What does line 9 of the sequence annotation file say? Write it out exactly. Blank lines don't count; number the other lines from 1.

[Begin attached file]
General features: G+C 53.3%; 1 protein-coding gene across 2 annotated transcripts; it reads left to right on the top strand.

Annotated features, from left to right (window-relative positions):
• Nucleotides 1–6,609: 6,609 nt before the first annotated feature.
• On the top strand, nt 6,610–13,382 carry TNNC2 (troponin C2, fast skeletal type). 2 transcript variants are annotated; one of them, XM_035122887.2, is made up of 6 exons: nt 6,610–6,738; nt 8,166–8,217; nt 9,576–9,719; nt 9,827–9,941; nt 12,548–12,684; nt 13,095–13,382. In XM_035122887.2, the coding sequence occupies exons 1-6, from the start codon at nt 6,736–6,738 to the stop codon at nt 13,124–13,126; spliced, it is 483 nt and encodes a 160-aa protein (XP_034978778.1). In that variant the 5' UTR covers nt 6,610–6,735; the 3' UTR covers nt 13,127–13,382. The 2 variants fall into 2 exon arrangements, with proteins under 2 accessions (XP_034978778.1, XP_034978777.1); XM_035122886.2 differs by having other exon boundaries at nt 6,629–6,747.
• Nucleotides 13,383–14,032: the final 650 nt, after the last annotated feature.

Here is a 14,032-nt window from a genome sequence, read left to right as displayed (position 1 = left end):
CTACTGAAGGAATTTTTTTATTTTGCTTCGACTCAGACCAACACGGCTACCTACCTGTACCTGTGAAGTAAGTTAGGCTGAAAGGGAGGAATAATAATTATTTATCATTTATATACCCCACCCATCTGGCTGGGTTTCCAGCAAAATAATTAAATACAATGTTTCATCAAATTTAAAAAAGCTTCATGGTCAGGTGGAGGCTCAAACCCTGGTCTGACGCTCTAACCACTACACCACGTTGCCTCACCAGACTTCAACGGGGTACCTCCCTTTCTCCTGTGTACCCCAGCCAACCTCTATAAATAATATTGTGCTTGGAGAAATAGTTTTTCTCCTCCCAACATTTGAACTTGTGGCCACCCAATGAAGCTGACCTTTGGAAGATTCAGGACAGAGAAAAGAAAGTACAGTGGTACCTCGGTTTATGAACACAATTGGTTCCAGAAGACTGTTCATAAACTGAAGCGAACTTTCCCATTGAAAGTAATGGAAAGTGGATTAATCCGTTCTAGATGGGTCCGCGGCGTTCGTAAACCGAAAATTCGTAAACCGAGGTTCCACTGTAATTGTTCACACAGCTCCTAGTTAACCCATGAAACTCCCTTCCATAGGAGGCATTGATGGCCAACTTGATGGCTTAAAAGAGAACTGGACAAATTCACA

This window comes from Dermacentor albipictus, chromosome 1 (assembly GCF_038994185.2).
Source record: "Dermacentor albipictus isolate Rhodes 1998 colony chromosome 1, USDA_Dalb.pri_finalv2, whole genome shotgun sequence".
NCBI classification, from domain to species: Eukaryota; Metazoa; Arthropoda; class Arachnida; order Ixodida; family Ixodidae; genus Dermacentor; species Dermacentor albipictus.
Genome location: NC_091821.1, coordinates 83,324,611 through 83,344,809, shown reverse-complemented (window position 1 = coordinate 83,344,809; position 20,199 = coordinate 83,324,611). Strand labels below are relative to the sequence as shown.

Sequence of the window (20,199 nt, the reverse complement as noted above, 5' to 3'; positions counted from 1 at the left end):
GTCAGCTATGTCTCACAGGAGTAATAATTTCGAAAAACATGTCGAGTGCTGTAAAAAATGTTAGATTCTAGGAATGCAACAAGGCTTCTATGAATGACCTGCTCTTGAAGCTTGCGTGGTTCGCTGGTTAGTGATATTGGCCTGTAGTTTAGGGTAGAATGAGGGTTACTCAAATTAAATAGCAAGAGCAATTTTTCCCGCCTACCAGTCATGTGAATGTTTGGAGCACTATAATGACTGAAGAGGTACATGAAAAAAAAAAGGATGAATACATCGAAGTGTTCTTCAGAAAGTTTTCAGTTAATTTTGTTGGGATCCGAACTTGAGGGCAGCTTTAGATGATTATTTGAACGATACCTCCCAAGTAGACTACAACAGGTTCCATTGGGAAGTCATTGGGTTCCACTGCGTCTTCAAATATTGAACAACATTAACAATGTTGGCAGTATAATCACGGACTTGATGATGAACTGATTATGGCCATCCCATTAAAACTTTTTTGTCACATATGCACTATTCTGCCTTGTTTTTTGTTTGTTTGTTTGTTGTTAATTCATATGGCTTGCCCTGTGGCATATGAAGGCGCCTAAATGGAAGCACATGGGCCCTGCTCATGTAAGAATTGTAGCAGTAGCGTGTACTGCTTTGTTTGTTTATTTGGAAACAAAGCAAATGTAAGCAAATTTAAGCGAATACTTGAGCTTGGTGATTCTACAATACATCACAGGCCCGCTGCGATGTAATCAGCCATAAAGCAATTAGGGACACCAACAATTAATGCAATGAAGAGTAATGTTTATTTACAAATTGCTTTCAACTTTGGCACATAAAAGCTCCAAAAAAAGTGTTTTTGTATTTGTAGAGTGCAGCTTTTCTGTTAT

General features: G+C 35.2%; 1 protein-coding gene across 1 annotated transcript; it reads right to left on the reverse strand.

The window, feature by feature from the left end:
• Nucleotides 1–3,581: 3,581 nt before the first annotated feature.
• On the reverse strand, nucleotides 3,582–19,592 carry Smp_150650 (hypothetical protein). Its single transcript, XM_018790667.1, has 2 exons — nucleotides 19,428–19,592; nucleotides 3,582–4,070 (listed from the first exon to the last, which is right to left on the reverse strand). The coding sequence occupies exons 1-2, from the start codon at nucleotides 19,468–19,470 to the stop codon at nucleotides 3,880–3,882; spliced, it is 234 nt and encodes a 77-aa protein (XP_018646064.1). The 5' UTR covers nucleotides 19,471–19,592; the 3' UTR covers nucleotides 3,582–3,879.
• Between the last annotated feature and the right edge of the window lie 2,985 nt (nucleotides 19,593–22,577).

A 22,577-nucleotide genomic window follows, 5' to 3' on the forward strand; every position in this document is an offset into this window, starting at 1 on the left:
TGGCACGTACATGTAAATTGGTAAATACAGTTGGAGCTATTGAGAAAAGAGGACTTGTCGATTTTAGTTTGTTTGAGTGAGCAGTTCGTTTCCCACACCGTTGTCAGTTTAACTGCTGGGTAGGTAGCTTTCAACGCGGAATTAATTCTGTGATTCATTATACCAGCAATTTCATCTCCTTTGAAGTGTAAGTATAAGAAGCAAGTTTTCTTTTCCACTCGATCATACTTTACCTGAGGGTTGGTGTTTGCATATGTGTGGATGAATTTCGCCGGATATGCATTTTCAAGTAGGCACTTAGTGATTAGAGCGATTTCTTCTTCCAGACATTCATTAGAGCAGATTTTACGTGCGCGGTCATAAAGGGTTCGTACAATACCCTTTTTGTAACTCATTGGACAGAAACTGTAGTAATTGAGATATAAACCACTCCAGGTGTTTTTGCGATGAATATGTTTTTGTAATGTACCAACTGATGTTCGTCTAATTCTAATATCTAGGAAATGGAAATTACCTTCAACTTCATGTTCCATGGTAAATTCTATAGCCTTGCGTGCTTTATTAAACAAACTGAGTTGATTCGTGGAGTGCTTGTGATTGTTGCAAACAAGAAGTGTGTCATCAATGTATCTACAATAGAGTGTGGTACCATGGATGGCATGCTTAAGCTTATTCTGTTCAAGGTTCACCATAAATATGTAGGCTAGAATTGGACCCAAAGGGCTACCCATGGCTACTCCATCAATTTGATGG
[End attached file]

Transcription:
Source record: "Dermacentor albipictus isolate Rhodes 1998 colony chromosome 1, USDA_Dalb.pri_finalv2, whole genome shotgun sequence".